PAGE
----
Finding hope in each other

Religious see interfaith relationship forming

Thursday, Dec. 21, 2006


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David S. Spence⁄Special to The Gazette
Sofia Boutaleb, 4, who attends the Islamic Society of Frederick, joined Jewish children in lighting the menorah during ‘‘The Tent of Abraham” interfaith dinner held at the Lynfield Events Complex in Frederick on Dec. 13.

Frederick Imam Yahya Hendi believes that the future of Muslim-Jewish relations begins with honoring and respecting one another.

‘‘To honor our covenant with God we have to honor our covenant with each other,” Hendi said at a dinner last week.

To underscore his message, the religious leader of the Islamic Society of Frederick began to explain ‘‘Hajj” — the religious pilgrimage to Mecca that all Muslims are required to make — to the members of Congregation Kol Ami of Frederick and Beth Sholom Congregation, two Jewish communities in Frederick.

Members of the Jewish and Muslim communities gathered at the Lynfield Events Complex in Frederick to break bread and make music together at ‘‘The Tent of Abraham,” an interfaith dinner. The dinner was two days before the start of Hanukkah, which began at sundown Friday.

While the ‘‘The Tent of Abraham” was the first time both religious communities came together for an interfaith dinner, many members in the Jewish and Muslim communities said they have positive relations with one another. Several members and religious leaders said they hope to work together on social action projects and to plan family-style events in the future.

Student Rabbi Dan Sikowitz of Kol Ami described his relationship with Hendi as ‘‘very warm” with plenty of open discussion through e-mails and phone calls. ‘‘I think keeping the lines of communication open can only be positive,” Sikowitz said.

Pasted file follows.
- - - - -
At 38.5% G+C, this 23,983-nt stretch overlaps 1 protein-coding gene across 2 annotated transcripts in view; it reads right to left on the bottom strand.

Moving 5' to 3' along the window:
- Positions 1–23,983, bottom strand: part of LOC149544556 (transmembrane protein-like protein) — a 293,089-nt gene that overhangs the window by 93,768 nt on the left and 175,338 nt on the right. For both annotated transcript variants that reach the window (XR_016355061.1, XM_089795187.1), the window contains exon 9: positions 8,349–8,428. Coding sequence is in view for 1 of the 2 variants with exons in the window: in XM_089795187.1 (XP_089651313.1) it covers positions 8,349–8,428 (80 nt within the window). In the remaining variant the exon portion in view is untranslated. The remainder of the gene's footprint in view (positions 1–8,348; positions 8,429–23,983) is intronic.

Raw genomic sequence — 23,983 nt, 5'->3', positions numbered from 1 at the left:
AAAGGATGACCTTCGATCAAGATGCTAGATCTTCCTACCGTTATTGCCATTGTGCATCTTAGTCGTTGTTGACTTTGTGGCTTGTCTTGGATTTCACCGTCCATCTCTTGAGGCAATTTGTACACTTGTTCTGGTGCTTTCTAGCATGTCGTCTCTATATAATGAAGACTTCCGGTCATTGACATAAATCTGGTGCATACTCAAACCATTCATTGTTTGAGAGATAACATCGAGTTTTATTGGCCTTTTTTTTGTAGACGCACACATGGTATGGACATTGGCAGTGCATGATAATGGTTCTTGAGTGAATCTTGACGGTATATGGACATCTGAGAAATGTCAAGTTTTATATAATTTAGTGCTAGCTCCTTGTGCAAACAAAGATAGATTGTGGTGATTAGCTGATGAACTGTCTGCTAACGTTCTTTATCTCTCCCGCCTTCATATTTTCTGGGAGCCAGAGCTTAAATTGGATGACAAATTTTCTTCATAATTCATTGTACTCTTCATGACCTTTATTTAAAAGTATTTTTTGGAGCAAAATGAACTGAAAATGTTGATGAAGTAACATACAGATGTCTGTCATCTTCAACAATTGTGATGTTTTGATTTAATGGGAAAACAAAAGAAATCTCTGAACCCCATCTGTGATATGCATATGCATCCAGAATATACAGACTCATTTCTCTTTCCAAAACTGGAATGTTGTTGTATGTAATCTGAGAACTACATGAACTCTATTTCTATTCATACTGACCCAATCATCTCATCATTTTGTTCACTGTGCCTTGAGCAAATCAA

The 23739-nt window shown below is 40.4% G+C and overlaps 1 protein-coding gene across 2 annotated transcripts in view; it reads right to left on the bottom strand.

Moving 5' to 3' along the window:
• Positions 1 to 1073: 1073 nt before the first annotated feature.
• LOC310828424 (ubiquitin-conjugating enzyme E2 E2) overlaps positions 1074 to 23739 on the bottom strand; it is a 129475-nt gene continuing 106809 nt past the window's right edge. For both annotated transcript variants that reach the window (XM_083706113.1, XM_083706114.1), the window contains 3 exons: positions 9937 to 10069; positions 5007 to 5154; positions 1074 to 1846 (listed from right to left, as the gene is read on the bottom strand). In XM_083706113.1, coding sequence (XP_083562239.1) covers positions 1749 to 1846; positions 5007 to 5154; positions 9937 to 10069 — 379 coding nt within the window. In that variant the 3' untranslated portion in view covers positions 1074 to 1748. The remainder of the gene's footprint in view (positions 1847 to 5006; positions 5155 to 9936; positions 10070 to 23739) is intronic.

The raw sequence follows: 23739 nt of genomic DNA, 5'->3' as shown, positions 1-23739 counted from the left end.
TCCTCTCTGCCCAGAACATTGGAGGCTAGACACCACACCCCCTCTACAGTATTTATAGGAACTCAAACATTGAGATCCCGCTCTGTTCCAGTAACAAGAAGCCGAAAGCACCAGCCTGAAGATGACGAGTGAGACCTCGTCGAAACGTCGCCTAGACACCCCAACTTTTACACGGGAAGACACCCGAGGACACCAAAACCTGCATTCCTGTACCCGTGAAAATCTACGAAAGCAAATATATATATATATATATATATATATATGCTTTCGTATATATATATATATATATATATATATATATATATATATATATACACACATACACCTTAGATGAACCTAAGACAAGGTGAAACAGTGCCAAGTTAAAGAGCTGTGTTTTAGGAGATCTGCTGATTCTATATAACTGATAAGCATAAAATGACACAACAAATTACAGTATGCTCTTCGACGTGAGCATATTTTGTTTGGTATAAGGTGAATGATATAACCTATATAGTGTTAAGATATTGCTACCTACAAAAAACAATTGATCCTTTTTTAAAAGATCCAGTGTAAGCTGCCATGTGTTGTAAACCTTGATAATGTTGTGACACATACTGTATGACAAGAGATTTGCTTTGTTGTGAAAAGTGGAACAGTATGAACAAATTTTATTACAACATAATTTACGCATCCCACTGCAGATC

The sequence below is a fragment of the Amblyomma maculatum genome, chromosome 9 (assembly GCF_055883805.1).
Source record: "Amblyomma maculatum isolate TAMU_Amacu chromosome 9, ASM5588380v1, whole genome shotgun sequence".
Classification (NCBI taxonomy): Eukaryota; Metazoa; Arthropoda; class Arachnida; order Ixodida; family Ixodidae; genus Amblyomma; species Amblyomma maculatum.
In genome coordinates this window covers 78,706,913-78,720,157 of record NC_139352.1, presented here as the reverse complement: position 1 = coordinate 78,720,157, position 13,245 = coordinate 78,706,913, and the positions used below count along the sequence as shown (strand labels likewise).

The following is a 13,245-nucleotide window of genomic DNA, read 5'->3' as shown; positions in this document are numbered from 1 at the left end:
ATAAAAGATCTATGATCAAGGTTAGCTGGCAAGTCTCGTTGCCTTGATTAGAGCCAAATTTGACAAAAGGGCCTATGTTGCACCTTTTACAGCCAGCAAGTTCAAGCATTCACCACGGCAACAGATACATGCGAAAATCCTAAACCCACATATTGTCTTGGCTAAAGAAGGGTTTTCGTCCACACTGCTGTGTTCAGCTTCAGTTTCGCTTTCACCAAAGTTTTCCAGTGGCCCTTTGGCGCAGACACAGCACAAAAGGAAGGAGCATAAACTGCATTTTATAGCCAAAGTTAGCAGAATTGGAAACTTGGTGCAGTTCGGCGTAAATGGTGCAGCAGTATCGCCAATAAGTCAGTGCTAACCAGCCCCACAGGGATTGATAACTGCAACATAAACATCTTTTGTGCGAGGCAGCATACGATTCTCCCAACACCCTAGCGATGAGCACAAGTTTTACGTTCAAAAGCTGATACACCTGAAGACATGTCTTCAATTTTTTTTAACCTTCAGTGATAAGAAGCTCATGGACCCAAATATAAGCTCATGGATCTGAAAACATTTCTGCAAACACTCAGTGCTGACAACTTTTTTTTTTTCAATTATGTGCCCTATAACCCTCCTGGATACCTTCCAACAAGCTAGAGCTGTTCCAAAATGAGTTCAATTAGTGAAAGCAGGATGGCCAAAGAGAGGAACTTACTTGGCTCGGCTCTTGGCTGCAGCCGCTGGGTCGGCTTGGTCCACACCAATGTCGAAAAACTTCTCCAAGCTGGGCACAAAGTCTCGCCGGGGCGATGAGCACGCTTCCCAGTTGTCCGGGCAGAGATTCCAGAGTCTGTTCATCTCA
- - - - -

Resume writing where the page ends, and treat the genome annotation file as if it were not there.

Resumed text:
Kol Ami has nearly 90 families in its congregation, Sikowitz said. The Reformed Jewish congregation was formed in 2003.

In comparison, the Islamic Society has more than 300 families and is rapidly growing, Hendi said, with many families coming to Frederick from across the country. Hendi also noted that the Islamic Society of Frederick’s relationship with the Jewish community is positive and good.

The idea for an interfaith dinner came to him two years ago, he said, but busy schedules made it difficult to plan. In August, Hendi decided the time was right for the event, and did not want to wait any longer. The recent war between Israel and Lebanon made his desire for dialogue even stronger, he said.

‘‘I didn’t want the impact of the war to come here,” Hendi said.

Hendi looked forward to the future, and noted that he would like both communities to work together on social action projects that focus on education and the homeless in Frederick.

However, the interfaith dinner was an important beginning, he said.

‘‘This is the first step in a 100-mile journey,” Hendi said.

Jamie Hendi, congregation president of Kol Ami, also wanted to see both faith communities work together in social action projects, such as hunger and homelessness. Other interfaith activities that are in the planning stages include a picnic and a sports league for children, Hendi said.

Interfaith community events are a priority, Hendi said, to create understanding and eliminate people’s fear of what is different and unknown.

‘‘I really think that the unknown is fearful,” Hendi said. ‘‘It’s easy to not understand someone when you’re not standing face to face.”

Rachel Noor, a member of the Islamic Society, said that outreach is the most important factor in good relations between the faith communities. Noor said there has not been a lot of outreach among different religions in Frederick, although the community’s response to the Muslim community after the Sept. 11, 2001, terrorist attacks was ‘‘amazing.”

Outreach in the form of an interfaith dinner is something the community should have twice a year, Noor added.

‘‘The Tent of Abraham” dinner also included an explanation of Hanukkah, a menorah lighting ceremony by Muslim and Jewish children, and traditional Israeli and Middle Eastern dancing.

In his closing remarks to the crowd, Imam Hendi urged his audience to work together for a future free of bloodshed and violence for the sake of their children, who happily played together while their parents discussed serious matters over dinner.

‘‘Let us commit ourselves to working together for the sake of our children,” Hendi said.